Book III, Chapter X
Of the governorate of First Knight Commander Don Frey Nicolás de Ovando, and of how the location of this city, which had been on the other side of the river, was moved to where it is today, and of the churches and prelates that have been and are now on this island of Hispaniola, and of the buildings in this city of Santo Domingo and other notable things about this island.
Translated by Lizabeth Paravisini-Gebert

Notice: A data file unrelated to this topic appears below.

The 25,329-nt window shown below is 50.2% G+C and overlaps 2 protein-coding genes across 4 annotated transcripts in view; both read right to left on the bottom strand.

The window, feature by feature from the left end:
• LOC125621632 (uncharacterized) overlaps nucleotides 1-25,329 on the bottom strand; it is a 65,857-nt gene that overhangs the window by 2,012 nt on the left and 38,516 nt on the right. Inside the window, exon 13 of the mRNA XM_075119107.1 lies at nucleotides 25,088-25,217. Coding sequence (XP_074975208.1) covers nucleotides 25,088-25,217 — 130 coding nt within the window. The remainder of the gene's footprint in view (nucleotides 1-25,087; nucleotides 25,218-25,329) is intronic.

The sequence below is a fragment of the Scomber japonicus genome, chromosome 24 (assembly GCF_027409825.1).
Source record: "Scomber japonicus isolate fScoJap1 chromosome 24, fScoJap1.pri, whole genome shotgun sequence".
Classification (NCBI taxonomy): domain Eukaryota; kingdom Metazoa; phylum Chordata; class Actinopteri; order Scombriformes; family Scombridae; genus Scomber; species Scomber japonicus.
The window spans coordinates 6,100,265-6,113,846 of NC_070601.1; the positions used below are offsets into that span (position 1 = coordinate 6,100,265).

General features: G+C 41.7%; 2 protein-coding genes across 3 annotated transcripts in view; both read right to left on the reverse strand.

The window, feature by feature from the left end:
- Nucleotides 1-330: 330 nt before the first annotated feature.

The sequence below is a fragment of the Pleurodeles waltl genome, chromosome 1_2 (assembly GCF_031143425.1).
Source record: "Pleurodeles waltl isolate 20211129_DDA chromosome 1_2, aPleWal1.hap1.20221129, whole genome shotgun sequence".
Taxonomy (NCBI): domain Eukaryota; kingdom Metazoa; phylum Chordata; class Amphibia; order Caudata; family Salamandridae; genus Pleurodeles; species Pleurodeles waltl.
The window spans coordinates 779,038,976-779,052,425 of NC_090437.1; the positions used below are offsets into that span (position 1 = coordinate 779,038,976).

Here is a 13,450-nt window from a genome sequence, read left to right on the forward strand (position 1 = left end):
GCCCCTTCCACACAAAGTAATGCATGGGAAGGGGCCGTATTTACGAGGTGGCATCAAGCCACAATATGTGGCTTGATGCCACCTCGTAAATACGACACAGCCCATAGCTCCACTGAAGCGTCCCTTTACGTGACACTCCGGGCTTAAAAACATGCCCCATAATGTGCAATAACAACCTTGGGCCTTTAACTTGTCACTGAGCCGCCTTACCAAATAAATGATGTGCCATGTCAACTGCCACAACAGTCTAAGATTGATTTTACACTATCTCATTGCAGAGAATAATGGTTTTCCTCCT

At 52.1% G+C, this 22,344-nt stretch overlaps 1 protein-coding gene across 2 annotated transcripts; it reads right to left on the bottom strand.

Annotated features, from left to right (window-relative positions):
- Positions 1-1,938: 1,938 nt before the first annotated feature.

Since the second part of these histories will continue the narrative of discoveries by particular captains, I will only say here that in the year 1504 Juan de la Cosa and his companions traveled to the coast of the Mainland in four ships, and there and on other islands loaded their ships with brazilwood and slaves. Meanwhile, another captain named Cristóbal Guerra had fitted out a ship and gone to the Mainland to pillage what he could, and one and the other’s ill luck will be told in its appropriate place; as we will tell of the unfortunate death of Captain Diego de Nicuesa and of the first discovery of the Southern Sea by Vasco Núñez de Balboa, and of the bad way and bad name in which his days came to an end. But since this all belongs to the subject matter of the second part of this Natural and General History of these Indies, these stories will appear where they fit best and most suitably. So instead I will return to this island of Hispaniola and city of Santo Domingo, where First Knight Commander Don Frey Nicolás de Ovando arrived on the 15th day of April of 1502 (while the city was still on the other side of the river), and Knight Commander Bobadilla left with the fleet, as has been told, and on that same year the Admiral Don Christopher Columbus came to discover Veragua and part of the Mainland and found port in Jamaica, where his lost caravels remained, and came here in the month of September 1504. But the truth is that the Admiral had come earlier on that same year, shortly after the First Knight Commander’s arrival, since Bobadilla was returning to Spain in the same ships that brought Ovando here; the very same ships that were lost as a consequence of having disregarded the Admiral’s advice, as I have said.